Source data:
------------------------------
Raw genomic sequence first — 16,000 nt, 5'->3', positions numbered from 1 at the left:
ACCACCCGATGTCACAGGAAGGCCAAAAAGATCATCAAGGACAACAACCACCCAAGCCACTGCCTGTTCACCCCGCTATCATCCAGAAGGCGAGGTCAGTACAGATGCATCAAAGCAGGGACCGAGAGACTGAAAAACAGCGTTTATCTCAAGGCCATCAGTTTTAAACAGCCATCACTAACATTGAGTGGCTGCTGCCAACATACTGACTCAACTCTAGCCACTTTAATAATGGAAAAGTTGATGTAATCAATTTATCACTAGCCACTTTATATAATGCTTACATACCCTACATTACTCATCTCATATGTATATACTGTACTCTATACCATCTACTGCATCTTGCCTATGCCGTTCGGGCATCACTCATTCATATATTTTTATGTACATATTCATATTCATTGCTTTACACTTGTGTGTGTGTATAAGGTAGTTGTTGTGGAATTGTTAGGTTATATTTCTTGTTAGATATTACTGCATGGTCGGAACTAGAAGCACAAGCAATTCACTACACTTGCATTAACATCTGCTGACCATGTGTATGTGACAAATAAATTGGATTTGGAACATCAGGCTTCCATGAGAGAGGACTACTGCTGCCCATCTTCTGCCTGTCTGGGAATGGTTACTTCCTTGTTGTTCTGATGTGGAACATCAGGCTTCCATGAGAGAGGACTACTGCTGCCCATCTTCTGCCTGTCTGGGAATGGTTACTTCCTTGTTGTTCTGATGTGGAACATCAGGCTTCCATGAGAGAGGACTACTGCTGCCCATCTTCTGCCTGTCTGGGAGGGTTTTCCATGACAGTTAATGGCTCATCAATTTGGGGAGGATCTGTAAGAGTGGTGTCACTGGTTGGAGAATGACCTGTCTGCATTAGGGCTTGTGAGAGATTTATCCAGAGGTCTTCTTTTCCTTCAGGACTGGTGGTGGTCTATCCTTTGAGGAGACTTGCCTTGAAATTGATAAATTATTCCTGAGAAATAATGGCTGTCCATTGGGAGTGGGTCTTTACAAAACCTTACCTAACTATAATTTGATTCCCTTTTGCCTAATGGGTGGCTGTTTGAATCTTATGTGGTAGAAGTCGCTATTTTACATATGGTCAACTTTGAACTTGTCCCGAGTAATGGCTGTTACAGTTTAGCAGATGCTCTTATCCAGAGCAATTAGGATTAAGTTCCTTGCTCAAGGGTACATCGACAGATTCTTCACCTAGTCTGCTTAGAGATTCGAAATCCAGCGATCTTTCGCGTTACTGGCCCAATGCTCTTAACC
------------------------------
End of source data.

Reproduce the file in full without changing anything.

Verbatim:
Raw genomic sequence first — 16,000 nt, 5'->3', positions numbered from 1 at the left:
ACCACCCGATGTCACAGGAAGGCCAAAAAGATCATCAAGGACAACAACCACCCAAGCCACTGCCTGTTCACCCCGCTATCATCCAGAAGGCGAGGTCAGTACAGATGCATCAAAGCAGGGACCGAGAGACTGAAAAACAGCGTTTATCTCAAGGCCATCAGTTTTAAACAGCCATCACTAACATTGAGTGGCTGCTGCCAACATACTGACTCAACTCTAGCCACTTTAATAATGGAAAAGTTGATGTAATCAATTTATCACTAGCCACTTTATATAATGCTTACATACCCTACATTACTCATCTCATATGTATATACTGTACTCTATACCATCTACTGCATCTTGCCTATGCCGTTCGGGCATCACTCATTCATATATTTTTATGTACATATTCATATTCATTGCTTTACACTTGTGTGTGTGTATAAGGTAGTTGTTGTGGAATTGTTAGGTTATATTTCTTGTTAGATATTACTGCATGGTCGGAACTAGAAGCACAAGCAATTCACTACACTTGCATTAACATCTGCTGACCATGTGTATGTGACAAATAAATTGGATTTGGAACATCAGGCTTCCATGAGAGAGGACTACTGCTGCCCATCTTCTGCCTGTCTGGGAATGGTTACTTCCTTGTTGTTCTGATGTGGAACATCAGGCTTCCATGAGAGAGGACTACTGCTGCCCATCTTCTGCCTGTCTGGGAATGGTTACTTCCTTGTTGTTCTGATGTGGAACATCAGGCTTCCATGAGAGAGGACTACTGCTGCCCATCTTCTGCCTGTCTGGGAGGGTTTTCCATGACAGTTAATGGCTCATCAATTTGGGGAGGATCTGTAAGAGTGGTGTCACTGGTTGGAGAATGACCTGTCTGCATTAGGGCTTGTGAGAGATTTATCCAGAGGTCTTCTTTTCCTTCAGGACTGGTGGTGGTCTATCCTTTGAGGAGACTTGCCTTGAAATTGATAAATTATTCCTGAGAAATAATGGCTGTCCATTGGGAGTGGGTCTTTACAAAACCTTACCTAACTATAATTTGATTCCCTTTTGCCTAATGGGTGGCTGTTTGAATCTTATGTGGTAGAAGTCGCTATTTTACATATGGTCAACTTTGAACTTGTCCCGAGTAATGGCTGTTACAGTTTAGCAGATGCTCTTATCCAGAGCAATTAGGATTAAGTTCCTTGCTCAAGGGTACATCGACAGATTCTTCACCTAGTCTGCTTAGAGATTCGAAATCCAGCGATCTTTCGCGTTACTGGCCCAATGCTCTTAACC